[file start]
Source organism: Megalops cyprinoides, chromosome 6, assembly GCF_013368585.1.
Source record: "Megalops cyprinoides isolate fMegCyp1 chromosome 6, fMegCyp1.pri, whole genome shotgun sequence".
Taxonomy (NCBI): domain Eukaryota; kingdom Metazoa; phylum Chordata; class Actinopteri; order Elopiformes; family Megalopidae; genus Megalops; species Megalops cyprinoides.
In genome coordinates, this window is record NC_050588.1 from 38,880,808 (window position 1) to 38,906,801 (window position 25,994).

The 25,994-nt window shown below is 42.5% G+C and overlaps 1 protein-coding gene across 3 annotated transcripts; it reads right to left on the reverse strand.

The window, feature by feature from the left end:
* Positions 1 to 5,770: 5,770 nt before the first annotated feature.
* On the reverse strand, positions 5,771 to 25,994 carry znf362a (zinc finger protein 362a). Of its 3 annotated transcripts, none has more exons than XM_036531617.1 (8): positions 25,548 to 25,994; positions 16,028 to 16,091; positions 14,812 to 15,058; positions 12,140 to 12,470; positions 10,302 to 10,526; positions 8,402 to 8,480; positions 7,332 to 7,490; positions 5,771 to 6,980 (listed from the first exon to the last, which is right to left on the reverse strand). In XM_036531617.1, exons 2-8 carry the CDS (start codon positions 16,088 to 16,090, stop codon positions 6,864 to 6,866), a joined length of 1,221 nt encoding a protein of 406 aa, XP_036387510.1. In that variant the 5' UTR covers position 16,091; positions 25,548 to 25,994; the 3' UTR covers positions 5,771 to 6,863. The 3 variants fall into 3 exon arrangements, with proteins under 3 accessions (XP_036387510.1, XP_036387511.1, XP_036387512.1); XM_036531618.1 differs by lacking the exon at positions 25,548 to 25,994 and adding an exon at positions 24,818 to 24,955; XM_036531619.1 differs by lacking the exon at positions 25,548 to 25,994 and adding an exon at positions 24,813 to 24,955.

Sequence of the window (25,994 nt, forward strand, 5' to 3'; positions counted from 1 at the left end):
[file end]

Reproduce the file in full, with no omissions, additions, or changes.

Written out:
Source organism: Megalops cyprinoides, chromosome 6, assembly GCF_013368585.1.
Source record: "Megalops cyprinoides isolate fMegCyp1 chromosome 6, fMegCyp1.pri, whole genome shotgun sequence".
Taxonomy (NCBI): domain Eukaryota; kingdom Metazoa; phylum Chordata; class Actinopteri; order Elopiformes; family Megalopidae; genus Megalops; species Megalops cyprinoides.
In genome coordinates, this window is record NC_050588.1 from 38,880,808 (window position 1) to 38,906,801 (window position 25,994).

The 25,994-nt window shown below is 42.5% G+C and overlaps 1 protein-coding gene across 3 annotated transcripts; it reads right to left on the reverse strand.

The window, feature by feature from the left end:
* Positions 1 to 5,770: 5,770 nt before the first annotated feature.
* On the reverse strand, positions 5,771 to 25,994 carry znf362a (zinc finger protein 362a). Of its 3 annotated transcripts, none has more exons than XM_036531617.1 (8): positions 25,548 to 25,994; positions 16,028 to 16,091; positions 14,812 to 15,058; positions 12,140 to 12,470; positions 10,302 to 10,526; positions 8,402 to 8,480; positions 7,332 to 7,490; positions 5,771 to 6,980 (listed from the first exon to the last, which is right to left on the reverse strand). In XM_036531617.1, exons 2-8 carry the CDS (start codon positions 16,088 to 16,090, stop codon positions 6,864 to 6,866), a joined length of 1,221 nt encoding a protein of 406 aa, XP_036387510.1. In that variant the 5' UTR covers position 16,091; positions 25,548 to 25,994; the 3' UTR covers positions 5,771 to 6,863. The 3 variants fall into 3 exon arrangements, with proteins under 3 accessions (XP_036387510.1, XP_036387511.1, XP_036387512.1); XM_036531618.1 differs by lacking the exon at positions 25,548 to 25,994 and adding an exon at positions 24,818 to 24,955; XM_036531619.1 differs by lacking the exon at positions 25,548 to 25,994 and adding an exon at positions 24,813 to 24,955.

Sequence of the window (25,994 nt, forward strand, 5' to 3'; positions counted from 1 at the left end):